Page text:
While information security attacks against multinational corporations and governments get the most press, over a third of all targeted attacks are focused on small businesses with under 250 employees. While it is easy to get caught up in the media’s coverage of the latest big attack, it’s important to focus on strong security basics.
The first step to strong security is to identify what information is valuable to your organization. While this may seem obvious, it is important to take a comprehensive inventory of the data your organization is responsible for. Contracts, patents, financial documents, and other similar items are easily identifiable, but others such as customer information, employee emails, websites may not be as obvious. Be sure to include information that is not necessarily digitized – just because confidential files are in paper form does not mean they should be exempt from good security practices!
Location, Location, Location
Once you know what you are trying to protect, it is time to determine where the information currently resides. Location refers to both the digital portion, the folder where files are stored, and the server where that folder resides, and the physical, the actual location of that server. Physical security is often overlooked, but an attacker with physical access to a device can bypass even the strongest security measures. Having a good relationship with your IT team and dealing with faces you recognize can help immensely with managing physical security. 2K not only focuses on strong client relationships, but you can look up the names and faces of every team member on the 2K Team page here on our site!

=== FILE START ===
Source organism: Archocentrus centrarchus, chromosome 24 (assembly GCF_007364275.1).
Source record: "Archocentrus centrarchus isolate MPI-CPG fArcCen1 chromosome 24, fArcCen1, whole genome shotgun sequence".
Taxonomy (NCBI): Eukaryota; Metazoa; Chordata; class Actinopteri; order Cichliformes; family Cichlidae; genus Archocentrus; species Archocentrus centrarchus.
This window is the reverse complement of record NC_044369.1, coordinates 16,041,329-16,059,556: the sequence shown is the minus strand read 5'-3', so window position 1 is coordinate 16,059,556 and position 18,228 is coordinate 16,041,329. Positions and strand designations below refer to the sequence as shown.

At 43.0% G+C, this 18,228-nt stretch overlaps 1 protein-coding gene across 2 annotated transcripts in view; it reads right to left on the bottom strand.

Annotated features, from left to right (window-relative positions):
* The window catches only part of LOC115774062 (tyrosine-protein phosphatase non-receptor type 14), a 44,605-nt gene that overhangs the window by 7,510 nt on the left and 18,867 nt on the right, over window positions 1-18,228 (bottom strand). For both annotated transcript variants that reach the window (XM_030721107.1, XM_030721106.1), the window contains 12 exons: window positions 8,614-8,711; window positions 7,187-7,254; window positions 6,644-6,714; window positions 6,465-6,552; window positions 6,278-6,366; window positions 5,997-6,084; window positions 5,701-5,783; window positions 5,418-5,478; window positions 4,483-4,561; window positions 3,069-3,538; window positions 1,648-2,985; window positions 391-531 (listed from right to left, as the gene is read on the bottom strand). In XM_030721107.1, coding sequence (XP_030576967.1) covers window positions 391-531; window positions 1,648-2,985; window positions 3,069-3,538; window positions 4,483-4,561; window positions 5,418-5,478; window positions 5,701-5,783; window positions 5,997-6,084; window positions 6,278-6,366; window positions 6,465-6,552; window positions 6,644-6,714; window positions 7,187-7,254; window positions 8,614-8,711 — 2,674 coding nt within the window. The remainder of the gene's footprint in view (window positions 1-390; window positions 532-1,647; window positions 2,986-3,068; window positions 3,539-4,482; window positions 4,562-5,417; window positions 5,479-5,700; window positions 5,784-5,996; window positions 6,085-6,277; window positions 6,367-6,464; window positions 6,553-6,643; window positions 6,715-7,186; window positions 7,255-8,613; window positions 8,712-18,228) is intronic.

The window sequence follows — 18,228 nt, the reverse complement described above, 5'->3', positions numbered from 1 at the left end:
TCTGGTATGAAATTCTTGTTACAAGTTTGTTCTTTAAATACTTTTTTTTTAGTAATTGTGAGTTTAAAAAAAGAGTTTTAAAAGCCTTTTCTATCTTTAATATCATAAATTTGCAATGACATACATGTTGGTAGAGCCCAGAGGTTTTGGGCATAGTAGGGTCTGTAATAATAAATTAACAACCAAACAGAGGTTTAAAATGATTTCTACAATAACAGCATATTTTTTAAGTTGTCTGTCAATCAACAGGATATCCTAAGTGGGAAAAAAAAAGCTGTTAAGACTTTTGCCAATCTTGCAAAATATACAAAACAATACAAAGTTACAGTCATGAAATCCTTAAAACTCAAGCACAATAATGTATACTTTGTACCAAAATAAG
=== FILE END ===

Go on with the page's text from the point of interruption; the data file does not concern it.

Data rarely stays in one place in our interconnected world, and it is important to examine how your important information is accessed and communicated. The weak link in the chain of security is more likely to be an open Wi-Fi network or confidential documents on a USB drive than the hacker you see in the movies infiltrating your servers.
Common sense is one of the most important components of good security practices. While in-depth security training isn’t necessary for most business owners and their employees, being aware that care must be taken when dealing with valuable company data. Attackers are more likely to target your employees with social engineering, for example, posing as a client and asking for a password reset, than trying to brute force their way to your data.
While information security is a complicated field, it is important to start with the basics. What data is important, where it is, and how it’s transmitted. 2K Networks would be happy to help you with this process, and you can request a free on-site network analysis.
Standards / Best Practices
* NISTIR 7621 Small Business Information Security
* ISO/IEC 27001